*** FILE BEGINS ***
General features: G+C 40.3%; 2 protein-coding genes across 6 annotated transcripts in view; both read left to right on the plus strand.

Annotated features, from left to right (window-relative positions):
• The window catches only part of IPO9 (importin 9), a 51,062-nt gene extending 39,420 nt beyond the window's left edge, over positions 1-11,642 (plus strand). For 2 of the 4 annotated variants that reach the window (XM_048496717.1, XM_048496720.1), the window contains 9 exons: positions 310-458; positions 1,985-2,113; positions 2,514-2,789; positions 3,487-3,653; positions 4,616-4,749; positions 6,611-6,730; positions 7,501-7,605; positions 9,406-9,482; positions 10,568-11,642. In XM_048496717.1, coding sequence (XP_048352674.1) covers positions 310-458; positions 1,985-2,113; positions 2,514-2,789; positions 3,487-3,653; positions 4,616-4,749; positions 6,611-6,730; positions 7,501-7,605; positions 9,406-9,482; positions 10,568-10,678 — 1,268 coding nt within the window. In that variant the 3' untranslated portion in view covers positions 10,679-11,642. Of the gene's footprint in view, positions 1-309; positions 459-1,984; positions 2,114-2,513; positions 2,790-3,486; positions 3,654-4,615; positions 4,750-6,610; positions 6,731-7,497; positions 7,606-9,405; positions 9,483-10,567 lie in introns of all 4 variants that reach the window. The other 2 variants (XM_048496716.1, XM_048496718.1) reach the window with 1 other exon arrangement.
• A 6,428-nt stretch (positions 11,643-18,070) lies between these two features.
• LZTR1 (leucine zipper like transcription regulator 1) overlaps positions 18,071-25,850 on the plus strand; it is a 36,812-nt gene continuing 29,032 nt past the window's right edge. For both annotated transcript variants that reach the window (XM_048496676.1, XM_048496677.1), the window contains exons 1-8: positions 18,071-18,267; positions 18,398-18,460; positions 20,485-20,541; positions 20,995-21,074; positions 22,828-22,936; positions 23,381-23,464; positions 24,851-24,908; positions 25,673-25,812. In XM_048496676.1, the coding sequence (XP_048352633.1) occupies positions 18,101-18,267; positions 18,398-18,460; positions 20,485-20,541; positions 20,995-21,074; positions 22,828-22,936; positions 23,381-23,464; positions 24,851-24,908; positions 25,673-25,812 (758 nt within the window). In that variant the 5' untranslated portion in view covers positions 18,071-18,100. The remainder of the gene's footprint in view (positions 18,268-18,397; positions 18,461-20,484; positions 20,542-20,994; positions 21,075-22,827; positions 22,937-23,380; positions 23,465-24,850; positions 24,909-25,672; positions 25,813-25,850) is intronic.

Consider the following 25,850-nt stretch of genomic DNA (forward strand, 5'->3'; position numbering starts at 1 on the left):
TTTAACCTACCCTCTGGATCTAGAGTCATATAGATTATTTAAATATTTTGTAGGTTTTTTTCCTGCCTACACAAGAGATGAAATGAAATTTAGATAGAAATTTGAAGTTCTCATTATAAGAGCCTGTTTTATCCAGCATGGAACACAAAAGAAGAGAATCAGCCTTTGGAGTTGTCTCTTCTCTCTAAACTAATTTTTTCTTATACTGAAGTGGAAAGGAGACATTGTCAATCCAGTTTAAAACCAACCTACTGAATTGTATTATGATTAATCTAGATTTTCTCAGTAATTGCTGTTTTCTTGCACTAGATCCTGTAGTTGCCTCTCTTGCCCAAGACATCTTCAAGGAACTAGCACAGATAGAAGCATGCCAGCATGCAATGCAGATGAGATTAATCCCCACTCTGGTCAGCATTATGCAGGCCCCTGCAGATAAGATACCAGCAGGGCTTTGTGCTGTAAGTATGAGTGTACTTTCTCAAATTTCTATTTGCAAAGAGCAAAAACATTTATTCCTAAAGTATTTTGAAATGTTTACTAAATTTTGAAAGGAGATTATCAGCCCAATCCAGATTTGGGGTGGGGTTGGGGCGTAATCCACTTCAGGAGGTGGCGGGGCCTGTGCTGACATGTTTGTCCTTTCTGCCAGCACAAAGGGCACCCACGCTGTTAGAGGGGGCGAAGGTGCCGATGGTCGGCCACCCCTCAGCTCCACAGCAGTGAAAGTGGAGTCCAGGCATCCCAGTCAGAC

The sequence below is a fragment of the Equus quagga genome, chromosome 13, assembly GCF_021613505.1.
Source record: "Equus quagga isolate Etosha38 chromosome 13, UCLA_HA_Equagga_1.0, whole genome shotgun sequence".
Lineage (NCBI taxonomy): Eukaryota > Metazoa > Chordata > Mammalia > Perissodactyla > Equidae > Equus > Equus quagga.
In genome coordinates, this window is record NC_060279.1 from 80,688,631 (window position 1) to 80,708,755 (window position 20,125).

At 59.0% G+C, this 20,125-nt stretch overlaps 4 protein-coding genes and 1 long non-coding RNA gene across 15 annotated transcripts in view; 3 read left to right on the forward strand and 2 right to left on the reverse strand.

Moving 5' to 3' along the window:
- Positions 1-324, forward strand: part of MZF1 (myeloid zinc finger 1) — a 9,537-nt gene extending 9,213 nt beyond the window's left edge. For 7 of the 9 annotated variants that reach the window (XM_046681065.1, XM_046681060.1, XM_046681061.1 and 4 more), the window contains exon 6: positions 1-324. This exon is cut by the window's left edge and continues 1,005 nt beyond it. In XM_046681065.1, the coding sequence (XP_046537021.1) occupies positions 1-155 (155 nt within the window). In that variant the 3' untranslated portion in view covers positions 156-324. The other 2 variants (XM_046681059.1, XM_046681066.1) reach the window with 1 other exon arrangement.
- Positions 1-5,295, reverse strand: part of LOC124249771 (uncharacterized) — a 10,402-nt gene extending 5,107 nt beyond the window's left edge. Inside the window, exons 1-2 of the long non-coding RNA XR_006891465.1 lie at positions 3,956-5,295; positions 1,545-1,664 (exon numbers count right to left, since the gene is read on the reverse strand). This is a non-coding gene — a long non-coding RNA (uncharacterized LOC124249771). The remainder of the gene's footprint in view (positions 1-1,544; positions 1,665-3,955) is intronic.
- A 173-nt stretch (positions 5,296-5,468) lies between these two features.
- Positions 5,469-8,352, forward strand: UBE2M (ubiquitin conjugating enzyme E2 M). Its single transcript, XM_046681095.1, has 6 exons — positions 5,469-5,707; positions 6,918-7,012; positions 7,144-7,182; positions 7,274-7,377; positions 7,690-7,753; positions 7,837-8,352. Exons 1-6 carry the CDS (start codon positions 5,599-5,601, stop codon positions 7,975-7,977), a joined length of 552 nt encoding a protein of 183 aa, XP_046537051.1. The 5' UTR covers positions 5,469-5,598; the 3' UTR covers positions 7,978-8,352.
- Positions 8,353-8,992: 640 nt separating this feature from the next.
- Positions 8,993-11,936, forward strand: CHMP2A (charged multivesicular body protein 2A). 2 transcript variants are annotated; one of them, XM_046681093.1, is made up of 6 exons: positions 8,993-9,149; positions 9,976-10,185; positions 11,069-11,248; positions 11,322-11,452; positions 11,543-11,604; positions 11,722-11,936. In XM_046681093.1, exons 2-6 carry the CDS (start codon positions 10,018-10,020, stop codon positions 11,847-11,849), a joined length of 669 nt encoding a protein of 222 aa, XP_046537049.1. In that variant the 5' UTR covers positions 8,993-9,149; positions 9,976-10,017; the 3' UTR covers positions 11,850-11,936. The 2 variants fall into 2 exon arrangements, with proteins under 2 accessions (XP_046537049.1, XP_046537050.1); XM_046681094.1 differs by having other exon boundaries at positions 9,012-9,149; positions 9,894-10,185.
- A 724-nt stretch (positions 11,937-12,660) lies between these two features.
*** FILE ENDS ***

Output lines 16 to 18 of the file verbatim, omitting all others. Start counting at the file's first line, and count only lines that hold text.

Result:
- A 173-nt stretch (positions 5,296-5,468) lies between these two features.
- Positions 5,469-8,352, forward strand: UBE2M (ubiquitin conjugating enzyme E2 M). Its single transcript, XM_046681095.1, has 6 exons — positions 5,469-5,707; positions 6,918-7,012; positions 7,144-7,182; positions 7,274-7,377; positions 7,690-7,753; positions 7,837-8,352. Exons 1-6 carry the CDS (start codon positions 5,599-5,601, stop codon positions 7,975-7,977), a joined length of 552 nt encoding a protein of 183 aa, XP_046537051.1. The 5' UTR covers positions 5,469-5,598; the 3' UTR covers positions 7,978-8,352.
- Positions 8,353-8,992: 640 nt separating this feature from the next.